I’m not sure why, but this video of David Garibaldi painting Jesus brings tears to my eyes every time I watch it. Maybe it is the passion with which Garibaldi paints, or the powerful words in the song “The Glory of It All” by the David Crowder Band. What I do know is that when the painting is turned right side up and the face of Jesus is revealed, I simply lose it.
It’s not that His face is extraordinary, for Isaiah 53:2 tells us that “He had no beauty or majesty to attract us to Him, nothing in His appearance that we should desire Him.” But I can’t help seeing His face as beautiful. I can see the kindness in His eyes, but I also see the anguish in the creases of His face as He endures physical pain. However, it is not His outward appearance that makes Him beautiful to me. Rather, the reason I see Him as beautiful is because He bears the weight of my sin and He sacrificed Himself for me. It should have not been Him on that cross; it should have been me. What did I do to deserve such a gift? Nothing. I never did and I never will.
Yet this free gift is in front of me and I reach out to accept it. I am washed in His blood and my sins are no more. I am made new; white as snow.
When I see this beautiful face of His I imagine myself in a spotless wedding gown, walking down the most gorgeous aisle filled with every sort of colorful flower, meeting my Savior face to face, joining the others in the church as the bride of Christ.
I am ruined and I am saved all at the same time. He has redeemed me. I will never be the same. Everything has changed! No, I will never be the same.
Let the one who is thirsty come; and let the one who wishes take the free gift of the water of life.
Today’s Reflecting Light blog post is written by Ashlee Matthews. Ashlee loves running, caring for her three dogs, and writing. She is involved in church ministry where she teaches middle schoolers. She is passionate about Jesus and she wants to do things in this life that matter. You can follow Ashlee’s blog at http://lovepeoplewell.com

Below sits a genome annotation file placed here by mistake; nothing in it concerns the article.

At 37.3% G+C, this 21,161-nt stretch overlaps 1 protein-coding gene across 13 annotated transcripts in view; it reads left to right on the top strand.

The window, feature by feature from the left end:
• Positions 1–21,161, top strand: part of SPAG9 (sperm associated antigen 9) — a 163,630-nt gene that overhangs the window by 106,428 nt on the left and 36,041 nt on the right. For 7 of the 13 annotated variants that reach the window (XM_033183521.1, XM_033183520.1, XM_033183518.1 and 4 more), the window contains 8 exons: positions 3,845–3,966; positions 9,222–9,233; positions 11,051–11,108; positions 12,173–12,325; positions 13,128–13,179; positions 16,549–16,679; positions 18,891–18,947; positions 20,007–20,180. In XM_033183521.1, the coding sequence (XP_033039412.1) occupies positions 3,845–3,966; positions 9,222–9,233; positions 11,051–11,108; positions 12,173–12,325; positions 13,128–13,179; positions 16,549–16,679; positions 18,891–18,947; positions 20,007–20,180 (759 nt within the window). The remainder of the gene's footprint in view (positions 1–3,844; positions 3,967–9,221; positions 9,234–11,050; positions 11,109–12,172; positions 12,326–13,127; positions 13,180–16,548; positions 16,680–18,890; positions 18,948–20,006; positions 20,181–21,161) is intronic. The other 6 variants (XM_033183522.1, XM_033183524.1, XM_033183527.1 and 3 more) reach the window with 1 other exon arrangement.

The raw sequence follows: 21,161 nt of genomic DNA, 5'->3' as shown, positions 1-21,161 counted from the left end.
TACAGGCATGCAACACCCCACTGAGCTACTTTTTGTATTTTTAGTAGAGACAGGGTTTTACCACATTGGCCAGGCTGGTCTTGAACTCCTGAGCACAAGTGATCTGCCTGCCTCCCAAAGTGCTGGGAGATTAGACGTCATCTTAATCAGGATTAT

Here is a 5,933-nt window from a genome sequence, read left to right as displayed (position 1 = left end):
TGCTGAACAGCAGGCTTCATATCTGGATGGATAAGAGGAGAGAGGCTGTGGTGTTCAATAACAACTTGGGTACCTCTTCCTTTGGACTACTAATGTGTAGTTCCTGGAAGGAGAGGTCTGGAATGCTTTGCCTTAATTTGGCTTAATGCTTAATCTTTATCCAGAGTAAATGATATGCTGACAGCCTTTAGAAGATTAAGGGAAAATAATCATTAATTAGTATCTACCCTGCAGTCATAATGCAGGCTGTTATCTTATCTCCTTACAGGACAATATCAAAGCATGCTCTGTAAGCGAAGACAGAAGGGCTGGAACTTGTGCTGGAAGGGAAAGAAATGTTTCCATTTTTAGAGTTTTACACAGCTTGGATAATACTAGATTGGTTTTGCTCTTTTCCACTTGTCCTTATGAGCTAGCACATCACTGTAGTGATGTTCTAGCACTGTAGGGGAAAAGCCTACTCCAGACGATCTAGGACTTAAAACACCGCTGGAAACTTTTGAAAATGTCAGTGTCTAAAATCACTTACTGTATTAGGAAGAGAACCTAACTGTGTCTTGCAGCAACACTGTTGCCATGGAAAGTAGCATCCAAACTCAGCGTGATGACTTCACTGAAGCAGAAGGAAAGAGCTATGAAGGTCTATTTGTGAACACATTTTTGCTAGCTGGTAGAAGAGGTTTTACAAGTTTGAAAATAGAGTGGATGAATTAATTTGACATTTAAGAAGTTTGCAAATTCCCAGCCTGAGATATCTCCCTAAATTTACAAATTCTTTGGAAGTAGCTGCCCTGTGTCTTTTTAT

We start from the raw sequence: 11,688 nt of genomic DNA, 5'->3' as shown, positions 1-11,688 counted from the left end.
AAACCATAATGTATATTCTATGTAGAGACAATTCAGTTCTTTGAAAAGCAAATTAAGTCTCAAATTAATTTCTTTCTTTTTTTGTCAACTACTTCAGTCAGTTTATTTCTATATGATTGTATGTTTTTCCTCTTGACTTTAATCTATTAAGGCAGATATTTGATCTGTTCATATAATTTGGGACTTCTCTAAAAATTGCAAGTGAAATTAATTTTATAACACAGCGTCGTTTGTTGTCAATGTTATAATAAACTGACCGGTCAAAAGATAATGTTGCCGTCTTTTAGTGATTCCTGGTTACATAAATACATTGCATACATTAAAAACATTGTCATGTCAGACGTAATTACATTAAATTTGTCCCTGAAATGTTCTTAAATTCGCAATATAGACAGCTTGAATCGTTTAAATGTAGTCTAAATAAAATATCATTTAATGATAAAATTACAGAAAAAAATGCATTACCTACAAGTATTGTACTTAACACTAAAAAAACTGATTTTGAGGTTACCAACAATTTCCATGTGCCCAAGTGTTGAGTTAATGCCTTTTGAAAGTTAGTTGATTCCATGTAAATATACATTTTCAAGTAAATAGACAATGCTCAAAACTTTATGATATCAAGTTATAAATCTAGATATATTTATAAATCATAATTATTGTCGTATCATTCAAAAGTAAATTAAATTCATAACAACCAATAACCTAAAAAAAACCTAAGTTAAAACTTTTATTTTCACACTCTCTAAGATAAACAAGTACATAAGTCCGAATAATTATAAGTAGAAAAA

I used to think that brave meant jumping out of a plane. I thought brave was serving your country. Brave was moving across the world to share the Gospel with unreached people. Brave was big. All or nothing. Brave was reserved for a special breed of people. Not me.
To me brave looks like Lt. Michael Murphy. It looks like Cheryl Strayed, Corrie Ten Boom, Jim Elliott, Laura Dekker. Brave is all of the men and women who have sacrificed their lives for our freedom. Brave is Katie Davis, Rosa Parks, Bethany Hamilton, Marcus Luttrell, Danny Dietz, Matt Axelson, Chris Kyle and countless others. Brave is the beautiful savior who layed down His life for me.
I thought that being brave had to be dangerous to your well being. I thought brave was hiking alone for over a thousand miles. Brave was everything I thought that I could never be.
Outgoing. Adventurous. Risky. Dangerous.
I am none of those things. Or I thought that I couldn’t be.
What I’m learning is that sometimes brave is small. Sometimes brave is talking to that girl that’s sitting alone outside watching the world go by while you walk your dog. Sometimes brave is talking in a microphone in front of a crowd. Brave is sharing your words. Brave is sharing your heart. Brave can be facing the quiet instead of just filling it with sound. Brave can be facing your feelings instead of just shoving them down.
I don’t think that brave is for some people only. I think we all get to be brave. I think we all are already brave.
Read the rest of Ashlee’s blog post here: Be Brave